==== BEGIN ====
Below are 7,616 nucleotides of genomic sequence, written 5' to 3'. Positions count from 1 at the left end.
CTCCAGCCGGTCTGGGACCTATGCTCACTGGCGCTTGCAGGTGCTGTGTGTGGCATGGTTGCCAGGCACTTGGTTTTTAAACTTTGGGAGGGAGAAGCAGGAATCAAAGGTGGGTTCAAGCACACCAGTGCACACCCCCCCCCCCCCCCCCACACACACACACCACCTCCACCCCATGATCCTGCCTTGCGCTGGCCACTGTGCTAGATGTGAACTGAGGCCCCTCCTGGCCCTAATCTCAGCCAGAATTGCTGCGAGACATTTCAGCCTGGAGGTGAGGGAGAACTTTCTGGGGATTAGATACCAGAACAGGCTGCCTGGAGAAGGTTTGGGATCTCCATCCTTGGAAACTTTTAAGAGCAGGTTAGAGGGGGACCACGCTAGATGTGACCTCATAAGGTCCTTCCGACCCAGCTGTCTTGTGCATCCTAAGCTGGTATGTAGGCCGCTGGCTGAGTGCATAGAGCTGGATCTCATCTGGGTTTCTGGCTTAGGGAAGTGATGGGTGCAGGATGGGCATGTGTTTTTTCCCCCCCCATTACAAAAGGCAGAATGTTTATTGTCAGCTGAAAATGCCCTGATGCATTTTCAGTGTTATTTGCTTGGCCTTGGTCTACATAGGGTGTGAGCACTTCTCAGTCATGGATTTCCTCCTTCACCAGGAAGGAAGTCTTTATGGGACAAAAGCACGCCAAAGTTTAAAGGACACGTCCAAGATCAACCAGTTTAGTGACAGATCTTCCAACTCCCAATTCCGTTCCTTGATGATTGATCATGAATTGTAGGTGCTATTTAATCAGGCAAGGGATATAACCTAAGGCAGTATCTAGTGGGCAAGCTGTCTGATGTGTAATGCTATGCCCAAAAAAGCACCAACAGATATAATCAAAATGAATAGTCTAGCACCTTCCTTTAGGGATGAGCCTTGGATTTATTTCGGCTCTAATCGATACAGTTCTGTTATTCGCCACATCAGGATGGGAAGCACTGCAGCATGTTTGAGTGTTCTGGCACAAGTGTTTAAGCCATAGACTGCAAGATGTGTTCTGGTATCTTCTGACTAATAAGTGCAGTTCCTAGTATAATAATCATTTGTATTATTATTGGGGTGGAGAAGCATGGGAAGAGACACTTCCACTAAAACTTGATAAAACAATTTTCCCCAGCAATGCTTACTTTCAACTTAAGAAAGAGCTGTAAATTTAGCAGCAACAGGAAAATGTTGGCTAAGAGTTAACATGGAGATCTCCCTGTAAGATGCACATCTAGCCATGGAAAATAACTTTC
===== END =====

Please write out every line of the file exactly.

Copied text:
Below are 7,616 nucleotides of genomic sequence, written 5' to 3'. Positions count from 1 at the left end.
CTCCAGCCGGTCTGGGACCTATGCTCACTGGCGCTTGCAGGTGCTGTGTGTGGCATGGTTGCCAGGCACTTGGTTTTTAAACTTTGGGAGGGAGAAGCAGGAATCAAAGGTGGGTTCAAGCACACCAGTGCACACCCCCCCCCCCCCCCCCACACACACACACCACCTCCACCCCATGATCCTGCCTTGCGCTGGCCACTGTGCTAGATGTGAACTGAGGCCCCTCCTGGCCCTAATCTCAGCCAGAATTGCTGCGAGACATTTCAGCCTGGAGGTGAGGGAGAACTTTCTGGGGATTAGATACCAGAACAGGCTGCCTGGAGAAGGTTTGGGATCTCCATCCTTGGAAACTTTTAAGAGCAGGTTAGAGGGGGACCACGCTAGATGTGACCTCATAAGGTCCTTCCGACCCAGCTGTCTTGTGCATCCTAAGCTGGTATGTAGGCCGCTGGCTGAGTGCATAGAGCTGGATCTCATCTGGGTTTCTGGCTTAGGGAAGTGATGGGTGCAGGATGGGCATGTGTTTTTTCCCCCCCCATTACAAAAGGCAGAATGTTTATTGTCAGCTGAAAATGCCCTGATGCATTTTCAGTGTTATTTGCTTGGCCTTGGTCTACATAGGGTGTGAGCACTTCTCAGTCATGGATTTCCTCCTTCACCAGGAAGGAAGTCTTTATGGGACAAAAGCACGCCAAAGTTTAAAGGACACGTCCAAGATCAACCAGTTTAGTGACAGATCTTCCAACTCCCAATTCCGTTCCTTGATGATTGATCATGAATTGTAGGTGCTATTTAATCAGGCAAGGGATATAACCTAAGGCAGTATCTAGTGGGCAAGCTGTCTGATGTGTAATGCTATGCCCAAAAAAGCACCAACAGATATAATCAAAATGAATAGTCTAGCACCTTCCTTTAGGGATGAGCCTTGGATTTATTTCGGCTCTAATCGATACAGTTCTGTTATTCGCCACATCAGGATGGGAAGCACTGCAGCATGTTTGAGTGTTCTGGCACAAGTGTTTAAGCCATAGACTGCAAGATGTGTTCTGGTATCTTCTGACTAATAAGTGCAGTTCCTAGTATAATAATCATTTGTATTATTATTGGGGTGGAGAAGCATGGGAAGAGACACTTCCACTAAAACTTGATAAAACAATTTTCCCCAGCAATGCTTACTTTCAACTTAAGAAAGAGCTGTAAATTTAGCAGCAACAGGAAAATGTTGGCTAAGAGTTAACATGGAGATCTCCCTGTAAGATGCACATCTAGCCATGGAAAATAACTTTC